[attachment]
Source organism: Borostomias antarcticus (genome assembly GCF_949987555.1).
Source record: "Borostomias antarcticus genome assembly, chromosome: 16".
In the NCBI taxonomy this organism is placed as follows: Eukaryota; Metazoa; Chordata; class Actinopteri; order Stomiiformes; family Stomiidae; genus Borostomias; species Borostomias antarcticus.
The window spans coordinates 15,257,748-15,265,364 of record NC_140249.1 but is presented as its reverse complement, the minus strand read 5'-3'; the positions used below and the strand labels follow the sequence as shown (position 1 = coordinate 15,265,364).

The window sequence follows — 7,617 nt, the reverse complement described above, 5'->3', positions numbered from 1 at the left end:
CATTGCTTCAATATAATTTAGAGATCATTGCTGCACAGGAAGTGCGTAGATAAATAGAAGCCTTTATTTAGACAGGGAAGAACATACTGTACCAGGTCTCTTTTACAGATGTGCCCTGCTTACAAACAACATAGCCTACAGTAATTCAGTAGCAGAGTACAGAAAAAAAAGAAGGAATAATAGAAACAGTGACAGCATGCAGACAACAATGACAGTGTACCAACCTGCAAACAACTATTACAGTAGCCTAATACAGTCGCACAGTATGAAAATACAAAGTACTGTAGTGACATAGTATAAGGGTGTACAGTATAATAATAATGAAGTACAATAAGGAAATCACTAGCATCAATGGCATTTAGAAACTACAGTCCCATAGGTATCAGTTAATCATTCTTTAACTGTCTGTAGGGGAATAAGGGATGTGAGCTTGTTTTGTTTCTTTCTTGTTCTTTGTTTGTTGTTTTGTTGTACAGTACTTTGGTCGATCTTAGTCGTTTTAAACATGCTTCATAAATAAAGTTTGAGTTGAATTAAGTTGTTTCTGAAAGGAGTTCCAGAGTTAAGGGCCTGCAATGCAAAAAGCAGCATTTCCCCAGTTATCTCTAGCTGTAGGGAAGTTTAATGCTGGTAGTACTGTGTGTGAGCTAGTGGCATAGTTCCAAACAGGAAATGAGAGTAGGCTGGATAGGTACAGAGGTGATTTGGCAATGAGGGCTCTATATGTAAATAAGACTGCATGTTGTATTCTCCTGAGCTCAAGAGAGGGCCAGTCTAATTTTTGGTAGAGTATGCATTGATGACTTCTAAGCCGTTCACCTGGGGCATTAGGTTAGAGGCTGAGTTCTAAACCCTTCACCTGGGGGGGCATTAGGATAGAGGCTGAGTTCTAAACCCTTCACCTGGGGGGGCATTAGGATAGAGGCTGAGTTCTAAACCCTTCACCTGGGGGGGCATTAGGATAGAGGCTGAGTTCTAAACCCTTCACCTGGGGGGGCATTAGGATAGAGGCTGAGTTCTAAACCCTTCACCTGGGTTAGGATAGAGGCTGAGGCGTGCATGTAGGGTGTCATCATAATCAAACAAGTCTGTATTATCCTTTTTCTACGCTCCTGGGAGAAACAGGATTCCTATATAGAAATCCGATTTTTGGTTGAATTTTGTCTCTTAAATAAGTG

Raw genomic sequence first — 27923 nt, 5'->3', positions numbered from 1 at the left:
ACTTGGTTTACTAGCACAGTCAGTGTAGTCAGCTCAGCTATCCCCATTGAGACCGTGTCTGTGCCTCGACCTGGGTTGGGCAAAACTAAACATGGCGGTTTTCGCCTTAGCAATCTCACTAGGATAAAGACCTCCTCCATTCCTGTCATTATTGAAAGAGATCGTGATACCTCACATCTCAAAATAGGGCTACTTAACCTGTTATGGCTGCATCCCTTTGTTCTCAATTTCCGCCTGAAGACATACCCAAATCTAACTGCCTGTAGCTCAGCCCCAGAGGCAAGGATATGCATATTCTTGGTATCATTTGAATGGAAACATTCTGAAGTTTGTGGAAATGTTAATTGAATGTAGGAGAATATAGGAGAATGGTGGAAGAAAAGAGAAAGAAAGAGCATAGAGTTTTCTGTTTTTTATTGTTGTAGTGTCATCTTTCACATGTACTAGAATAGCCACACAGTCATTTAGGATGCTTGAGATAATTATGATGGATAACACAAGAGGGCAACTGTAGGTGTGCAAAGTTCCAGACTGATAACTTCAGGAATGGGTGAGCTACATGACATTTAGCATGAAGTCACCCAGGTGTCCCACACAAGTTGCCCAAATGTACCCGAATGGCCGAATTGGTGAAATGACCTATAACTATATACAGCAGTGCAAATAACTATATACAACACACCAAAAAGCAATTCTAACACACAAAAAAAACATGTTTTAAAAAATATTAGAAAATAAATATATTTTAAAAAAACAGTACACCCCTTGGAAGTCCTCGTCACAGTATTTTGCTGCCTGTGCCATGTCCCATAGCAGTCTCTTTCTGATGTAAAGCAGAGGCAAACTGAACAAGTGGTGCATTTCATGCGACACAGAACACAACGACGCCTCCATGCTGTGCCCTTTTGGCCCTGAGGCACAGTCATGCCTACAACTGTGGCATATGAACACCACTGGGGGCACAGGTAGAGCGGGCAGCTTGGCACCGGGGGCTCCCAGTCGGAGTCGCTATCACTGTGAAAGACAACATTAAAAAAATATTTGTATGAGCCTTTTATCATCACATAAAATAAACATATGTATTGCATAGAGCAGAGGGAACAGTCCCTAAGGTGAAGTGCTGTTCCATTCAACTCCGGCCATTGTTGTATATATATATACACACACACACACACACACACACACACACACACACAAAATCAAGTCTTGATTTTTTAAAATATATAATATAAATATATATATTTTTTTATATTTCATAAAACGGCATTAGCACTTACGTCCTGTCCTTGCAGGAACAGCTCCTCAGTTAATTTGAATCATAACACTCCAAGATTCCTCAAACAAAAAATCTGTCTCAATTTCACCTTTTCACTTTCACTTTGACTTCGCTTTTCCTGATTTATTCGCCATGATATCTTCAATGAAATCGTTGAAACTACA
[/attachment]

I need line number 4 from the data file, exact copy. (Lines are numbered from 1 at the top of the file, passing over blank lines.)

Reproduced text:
The window spans coordinates 15,257,748-15,265,364 of record NC_140249.1 but is presented as its reverse complement, the minus strand read 5'-3'; the positions used below and the strand labels follow the sequence as shown (position 1 = coordinate 15,265,364).